This article is part of a series that considers investment style and covers off growth and quality approaches.
Growth investing can be broadly classified as the process of identifying companies expanding sales and profits at a greater rate than nominal GDP.
Investors in such businesses can benefit from a double boost to the share price, firstly from rapidly climbing EPS and, secondly, a rerating of the stock. Typically the type of stocks targeted by the growth manager are either making rapid progress as their business models take off, or are longer-term stories where companies enjoy dominant positions in gradually expanding markets.
While the UK economy is a mature one, there are opportunities for businesses that are exploiting developing markets both domestically and abroad. For many years managers such as Nigel Thomas of Axa Framlington and Nick Train of Lindsell Train have carved out impressive performance records.
Thomas favours investment into companies that are generating above average growth in earnings and producing high cash returns on invested capital. The manager looks for organisations that have strong business models which should be capable of growth regardless of the direction of the economy. He prefers proven company management teams who have a history of operating in the best interests of shareholders and he will often follow successful teams from one venture to the next.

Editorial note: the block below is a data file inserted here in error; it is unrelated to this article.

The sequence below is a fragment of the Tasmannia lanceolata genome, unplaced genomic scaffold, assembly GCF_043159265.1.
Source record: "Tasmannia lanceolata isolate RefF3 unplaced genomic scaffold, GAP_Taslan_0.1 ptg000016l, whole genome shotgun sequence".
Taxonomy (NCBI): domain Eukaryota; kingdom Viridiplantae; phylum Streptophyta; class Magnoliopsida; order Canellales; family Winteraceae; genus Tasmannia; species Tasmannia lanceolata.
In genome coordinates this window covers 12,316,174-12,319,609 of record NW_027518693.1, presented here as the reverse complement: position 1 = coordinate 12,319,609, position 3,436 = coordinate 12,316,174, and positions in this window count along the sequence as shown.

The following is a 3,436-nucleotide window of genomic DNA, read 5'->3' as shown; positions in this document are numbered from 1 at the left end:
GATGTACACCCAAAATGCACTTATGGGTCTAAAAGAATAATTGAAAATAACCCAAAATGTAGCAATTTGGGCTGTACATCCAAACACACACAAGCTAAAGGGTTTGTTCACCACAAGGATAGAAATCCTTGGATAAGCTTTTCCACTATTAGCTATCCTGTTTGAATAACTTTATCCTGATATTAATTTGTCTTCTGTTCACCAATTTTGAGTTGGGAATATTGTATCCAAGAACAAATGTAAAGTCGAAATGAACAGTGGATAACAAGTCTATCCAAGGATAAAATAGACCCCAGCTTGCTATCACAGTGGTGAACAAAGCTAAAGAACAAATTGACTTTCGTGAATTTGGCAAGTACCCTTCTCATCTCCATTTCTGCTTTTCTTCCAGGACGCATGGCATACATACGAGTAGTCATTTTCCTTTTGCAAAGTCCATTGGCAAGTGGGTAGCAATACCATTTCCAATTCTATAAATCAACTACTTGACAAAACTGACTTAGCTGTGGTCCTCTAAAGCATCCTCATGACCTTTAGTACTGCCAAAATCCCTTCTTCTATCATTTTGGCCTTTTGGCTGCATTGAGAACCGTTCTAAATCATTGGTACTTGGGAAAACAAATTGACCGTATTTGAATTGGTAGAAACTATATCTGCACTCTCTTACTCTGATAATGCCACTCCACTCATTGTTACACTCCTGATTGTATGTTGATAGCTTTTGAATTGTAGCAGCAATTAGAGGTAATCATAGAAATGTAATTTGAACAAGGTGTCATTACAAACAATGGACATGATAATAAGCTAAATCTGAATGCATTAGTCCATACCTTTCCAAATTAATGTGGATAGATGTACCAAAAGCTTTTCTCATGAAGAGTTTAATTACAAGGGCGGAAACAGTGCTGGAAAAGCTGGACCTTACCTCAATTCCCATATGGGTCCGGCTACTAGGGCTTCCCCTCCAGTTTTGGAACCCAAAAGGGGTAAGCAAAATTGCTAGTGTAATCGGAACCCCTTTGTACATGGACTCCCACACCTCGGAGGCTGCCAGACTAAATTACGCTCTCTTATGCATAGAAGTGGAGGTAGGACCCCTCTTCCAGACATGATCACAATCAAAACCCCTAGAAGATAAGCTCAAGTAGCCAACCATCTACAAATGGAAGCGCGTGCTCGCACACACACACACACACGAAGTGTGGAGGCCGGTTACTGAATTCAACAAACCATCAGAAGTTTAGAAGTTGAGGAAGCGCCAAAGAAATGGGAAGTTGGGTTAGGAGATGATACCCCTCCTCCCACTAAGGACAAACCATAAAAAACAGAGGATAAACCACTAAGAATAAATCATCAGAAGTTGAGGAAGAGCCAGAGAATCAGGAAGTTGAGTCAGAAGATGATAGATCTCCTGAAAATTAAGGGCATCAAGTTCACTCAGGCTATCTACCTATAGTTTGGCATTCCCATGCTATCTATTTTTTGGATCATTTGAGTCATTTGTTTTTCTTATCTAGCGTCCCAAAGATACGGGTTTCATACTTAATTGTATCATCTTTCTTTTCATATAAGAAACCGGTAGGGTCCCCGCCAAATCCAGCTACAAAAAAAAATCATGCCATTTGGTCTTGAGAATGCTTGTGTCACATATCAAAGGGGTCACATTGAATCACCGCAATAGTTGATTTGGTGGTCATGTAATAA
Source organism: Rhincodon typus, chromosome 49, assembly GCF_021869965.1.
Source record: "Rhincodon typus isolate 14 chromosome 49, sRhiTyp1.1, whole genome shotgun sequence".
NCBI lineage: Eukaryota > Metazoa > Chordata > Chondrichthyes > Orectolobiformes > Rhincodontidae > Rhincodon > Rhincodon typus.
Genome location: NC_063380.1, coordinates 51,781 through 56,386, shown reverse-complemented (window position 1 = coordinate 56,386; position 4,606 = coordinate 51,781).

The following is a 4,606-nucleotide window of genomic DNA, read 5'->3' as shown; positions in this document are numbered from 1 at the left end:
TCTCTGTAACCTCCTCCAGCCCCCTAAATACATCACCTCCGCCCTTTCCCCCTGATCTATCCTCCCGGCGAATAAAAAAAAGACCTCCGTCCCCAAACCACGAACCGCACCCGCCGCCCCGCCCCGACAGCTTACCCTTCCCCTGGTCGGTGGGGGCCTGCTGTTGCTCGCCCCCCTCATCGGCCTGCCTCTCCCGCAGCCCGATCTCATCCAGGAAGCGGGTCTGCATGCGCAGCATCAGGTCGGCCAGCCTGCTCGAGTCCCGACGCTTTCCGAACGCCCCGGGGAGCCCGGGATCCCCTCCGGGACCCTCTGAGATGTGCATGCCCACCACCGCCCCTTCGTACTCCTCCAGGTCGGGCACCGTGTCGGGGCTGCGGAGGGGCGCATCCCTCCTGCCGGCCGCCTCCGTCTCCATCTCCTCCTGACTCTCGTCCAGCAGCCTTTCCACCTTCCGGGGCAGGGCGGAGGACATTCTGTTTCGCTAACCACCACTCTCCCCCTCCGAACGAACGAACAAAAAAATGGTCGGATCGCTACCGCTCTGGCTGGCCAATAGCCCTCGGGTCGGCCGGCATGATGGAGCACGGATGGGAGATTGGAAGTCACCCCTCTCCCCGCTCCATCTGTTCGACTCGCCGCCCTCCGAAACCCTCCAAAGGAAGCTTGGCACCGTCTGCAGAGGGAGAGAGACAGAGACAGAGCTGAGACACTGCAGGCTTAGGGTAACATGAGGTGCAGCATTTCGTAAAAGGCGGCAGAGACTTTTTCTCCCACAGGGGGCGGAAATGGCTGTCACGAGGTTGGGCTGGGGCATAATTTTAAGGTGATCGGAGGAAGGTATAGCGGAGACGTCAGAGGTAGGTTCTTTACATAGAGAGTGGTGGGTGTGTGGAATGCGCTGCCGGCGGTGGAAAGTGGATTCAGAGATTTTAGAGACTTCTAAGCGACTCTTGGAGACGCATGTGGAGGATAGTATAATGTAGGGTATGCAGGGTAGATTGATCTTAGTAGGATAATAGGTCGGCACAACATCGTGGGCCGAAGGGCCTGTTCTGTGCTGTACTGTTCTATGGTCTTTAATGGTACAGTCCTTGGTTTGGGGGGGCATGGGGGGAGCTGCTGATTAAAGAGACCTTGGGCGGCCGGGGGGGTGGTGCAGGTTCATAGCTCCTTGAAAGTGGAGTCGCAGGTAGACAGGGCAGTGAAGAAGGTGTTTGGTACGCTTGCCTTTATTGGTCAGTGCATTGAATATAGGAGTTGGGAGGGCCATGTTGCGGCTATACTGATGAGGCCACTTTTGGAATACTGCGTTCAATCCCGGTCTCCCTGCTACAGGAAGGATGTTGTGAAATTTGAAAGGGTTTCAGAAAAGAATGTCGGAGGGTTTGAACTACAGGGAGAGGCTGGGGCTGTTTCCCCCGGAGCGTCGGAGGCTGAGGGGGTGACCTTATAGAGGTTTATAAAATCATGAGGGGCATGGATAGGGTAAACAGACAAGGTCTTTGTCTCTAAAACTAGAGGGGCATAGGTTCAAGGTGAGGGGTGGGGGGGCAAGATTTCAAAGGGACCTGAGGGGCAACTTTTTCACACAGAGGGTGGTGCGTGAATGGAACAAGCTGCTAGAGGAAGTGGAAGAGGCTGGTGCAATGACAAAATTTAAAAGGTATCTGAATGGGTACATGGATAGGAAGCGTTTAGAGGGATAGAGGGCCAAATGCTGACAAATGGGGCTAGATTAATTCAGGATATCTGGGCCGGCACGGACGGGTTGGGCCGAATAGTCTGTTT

The investment philosophy followed by Lindsell Train is that truly exceptional businesses are persistently undervalued by the market. Such businesses tend to have high rates of return on capital and the reinvestment of profits into the business can compound into returns that can be impressive over the long term.
Furthermore, these companies are likely to produce attractive levels of cash with operations that do not continually require large amounts of funding.
Other highly regarded growth funds include Baillie Gifford Global Alpha, Baillie Gifford Japan, Threadneedle European Select and Legg Mason Clearbridge US Aggressive Growth.
Funds following a quality investment philosophy have benefited from strong performance tailwinds over recent years as investors have sought certainty in uncertain economic times.
Funds such as BlackRock Continental European Income and Evenlode Income are well worth looking at in this space, though firms such as Stewart Investors and Fundsmith have developed reputations as being doyens of the quality investment approach.
The Stewart Investors Asia Pacific Leaders fund follows a philosophy and process founded on the responsible stewardship of capital. The team seek to be long-term investors in the highest quality companies they can find.
To put it simply, they measure quality by looking at a company’s management team, its franchise and financial strength.
Fundsmith Equity takes a slightly different approach to its quality philosophy. The basic premise of this fund is to invest in high quality companies that are viewed to be attractively valued, as measured by the free cashflow yield, with reliable growth prospects and holding them for the long term.
The underlying philosophy and process share a number of characteristics with the Lindsell Train UK Equity fund, which goes to show that one shouldn’t get overly hung up when classifying funds. After all, a good fund is a good fund regardless of what colour a fund analyst paints it.
Jason Broomer is head of investment at Square Mile